Near the end of May this year, CNN's BeliefNet Blog published an editorial by Al Mohler, the president of Southern Baptist Theological Seminary in Louisville, KY, entitled, "My Take: The Bible Condemns A Lot, But Here's Why We Focus On Homosexuality." In this piece, Mohler presents a frequent objection to the fundamentalist interpretation of scripture over the issue of homosexuality; he then refutes this objection and mounts a less-than-convincing counter-argument of his own, citing selected snippets from the Pauline epistles and even (ironically) a quote extracted from a discourse on marital divorce in the ethical teachings of Jesus.
I would typically not even resort to responding to this kind of fundamentalist silliness—I am not a fundamentalist, and therefore quite simply do not view faith or scripture in the same way as Mohler. Personal beliefs on homosexuality aside, there is no need for fruitless debate between two people who by definition see the role of the Bible in completely different ways; two cars traveling on different streets three blocks apart will never meet. However, Dr. Mohler's haphazard treatment of scripture in his editorial left me scratching my head, and I have felt compelled to address him on his own terms.
A common argument for Christian acceptance and affirmation of LGBTQ individuals is that the so-called "clobber passages" which supposedly condemn homosexuality are found primarily in the Hebrew Bible, among other laws that have since become passé or culturally obsolete. Laying aside for a moment the fact that these scriptures are actually quite few in number, as well as the fact that the homosexual/trans* identity as we know it did not even exist until well into the 20th century, the point is, nevertheless, that Christians do not continue to abide by the commands to abstain from eating shellfish or pork, planting two different crops side-by-side, or wearing clothes of two different fabrics. This argument was made (in)famous by its appearance in an episode of the spectacularly written Aaron Sorkin political drama, The West Wing:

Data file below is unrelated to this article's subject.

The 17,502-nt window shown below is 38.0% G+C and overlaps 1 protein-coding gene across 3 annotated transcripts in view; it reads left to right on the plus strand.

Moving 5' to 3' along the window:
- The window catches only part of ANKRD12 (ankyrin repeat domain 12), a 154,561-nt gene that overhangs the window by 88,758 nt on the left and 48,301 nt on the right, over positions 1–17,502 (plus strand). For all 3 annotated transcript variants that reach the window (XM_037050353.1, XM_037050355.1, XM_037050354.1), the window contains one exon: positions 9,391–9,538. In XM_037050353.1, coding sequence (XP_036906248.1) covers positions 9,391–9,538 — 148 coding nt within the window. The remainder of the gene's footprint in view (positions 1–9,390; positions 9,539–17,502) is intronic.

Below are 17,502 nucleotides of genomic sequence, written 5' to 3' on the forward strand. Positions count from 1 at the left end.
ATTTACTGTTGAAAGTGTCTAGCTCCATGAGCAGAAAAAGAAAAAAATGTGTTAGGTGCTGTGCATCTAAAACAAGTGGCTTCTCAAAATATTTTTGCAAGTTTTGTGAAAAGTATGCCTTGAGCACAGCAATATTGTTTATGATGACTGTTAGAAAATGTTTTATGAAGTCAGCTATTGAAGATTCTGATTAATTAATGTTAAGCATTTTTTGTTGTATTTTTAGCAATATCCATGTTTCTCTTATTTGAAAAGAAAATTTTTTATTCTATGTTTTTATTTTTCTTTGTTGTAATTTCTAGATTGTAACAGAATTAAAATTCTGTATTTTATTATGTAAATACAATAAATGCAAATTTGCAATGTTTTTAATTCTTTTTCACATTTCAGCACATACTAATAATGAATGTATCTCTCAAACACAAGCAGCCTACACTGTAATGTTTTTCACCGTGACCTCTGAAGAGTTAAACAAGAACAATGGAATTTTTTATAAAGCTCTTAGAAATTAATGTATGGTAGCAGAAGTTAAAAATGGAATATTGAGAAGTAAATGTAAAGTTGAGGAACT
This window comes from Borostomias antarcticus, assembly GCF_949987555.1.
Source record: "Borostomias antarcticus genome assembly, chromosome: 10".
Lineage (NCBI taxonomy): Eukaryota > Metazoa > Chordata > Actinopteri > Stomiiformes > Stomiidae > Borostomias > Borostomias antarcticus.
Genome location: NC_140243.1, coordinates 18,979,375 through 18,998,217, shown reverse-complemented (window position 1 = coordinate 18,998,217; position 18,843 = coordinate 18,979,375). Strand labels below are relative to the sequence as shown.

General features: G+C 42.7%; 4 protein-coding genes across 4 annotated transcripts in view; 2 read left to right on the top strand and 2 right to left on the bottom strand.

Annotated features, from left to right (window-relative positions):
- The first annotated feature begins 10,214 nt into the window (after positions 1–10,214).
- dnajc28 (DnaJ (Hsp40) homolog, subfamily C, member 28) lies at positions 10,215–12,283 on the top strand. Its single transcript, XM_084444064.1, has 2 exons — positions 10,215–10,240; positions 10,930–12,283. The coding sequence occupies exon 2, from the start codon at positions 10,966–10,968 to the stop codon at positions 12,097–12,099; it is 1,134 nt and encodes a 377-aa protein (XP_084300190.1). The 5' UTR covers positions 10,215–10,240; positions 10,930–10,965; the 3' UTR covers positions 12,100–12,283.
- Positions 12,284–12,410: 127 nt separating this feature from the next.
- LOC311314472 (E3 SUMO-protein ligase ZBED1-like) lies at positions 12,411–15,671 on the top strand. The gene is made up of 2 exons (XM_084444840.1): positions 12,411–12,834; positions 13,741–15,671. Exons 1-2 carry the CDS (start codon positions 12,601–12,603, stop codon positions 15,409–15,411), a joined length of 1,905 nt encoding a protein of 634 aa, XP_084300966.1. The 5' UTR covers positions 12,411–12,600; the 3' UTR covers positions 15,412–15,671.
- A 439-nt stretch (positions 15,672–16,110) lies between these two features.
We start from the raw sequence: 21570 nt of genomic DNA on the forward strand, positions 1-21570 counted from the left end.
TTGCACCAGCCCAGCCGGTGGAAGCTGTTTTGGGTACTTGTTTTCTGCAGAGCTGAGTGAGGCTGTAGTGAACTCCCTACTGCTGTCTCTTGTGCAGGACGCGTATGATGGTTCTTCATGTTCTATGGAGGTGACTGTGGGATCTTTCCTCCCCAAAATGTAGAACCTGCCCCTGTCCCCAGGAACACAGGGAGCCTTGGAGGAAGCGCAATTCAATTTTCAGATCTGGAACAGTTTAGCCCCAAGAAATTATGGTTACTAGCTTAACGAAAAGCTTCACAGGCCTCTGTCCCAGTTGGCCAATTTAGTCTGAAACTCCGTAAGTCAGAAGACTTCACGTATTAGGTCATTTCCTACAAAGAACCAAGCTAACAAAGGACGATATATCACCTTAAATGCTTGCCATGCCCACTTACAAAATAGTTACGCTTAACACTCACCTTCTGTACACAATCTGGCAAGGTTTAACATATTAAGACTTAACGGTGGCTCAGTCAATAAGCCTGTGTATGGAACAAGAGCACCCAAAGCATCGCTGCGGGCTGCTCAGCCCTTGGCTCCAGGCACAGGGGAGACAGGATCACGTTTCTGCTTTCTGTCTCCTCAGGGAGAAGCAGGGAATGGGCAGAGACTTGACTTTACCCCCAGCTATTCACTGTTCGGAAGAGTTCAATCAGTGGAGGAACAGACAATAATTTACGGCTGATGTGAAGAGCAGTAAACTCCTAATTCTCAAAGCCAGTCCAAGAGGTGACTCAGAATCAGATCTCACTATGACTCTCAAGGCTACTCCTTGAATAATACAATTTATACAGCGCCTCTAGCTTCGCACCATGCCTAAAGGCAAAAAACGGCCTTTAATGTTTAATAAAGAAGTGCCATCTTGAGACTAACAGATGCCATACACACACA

The above claim is the first argument with which Mohler takes issue in his essay.
"An honest consideration of the Bible," Mohler says, "reveals that most of the biblical laws people point to in asking this question, such as laws against eating shellfish or wearing mixed fabrics, are part of the holiness code assigned to Israel in the Old Testament." He then proceeds to cite Peter's vision in Acts 10 as evidence that Christians are no longer bound by the dietary restrictions of the holiness code. In the Acts passage, a hungry Peter sees a sheet descending from the sky with ritually unclean animals on it, accompanied by a disembodied voice commanding the disciple to "Get up; kill and eat." Peter vehemently refuses on the grounds of the Jewish holiness tradition, at which point the voice commands a second time, and then a third. Each time, Peter refuses. Finally, the sheet is whisked away into the heavens, and the voice responds, "What God has made clean, you must not call profane." To Mohler, this is enough evidence to disregard the above argument.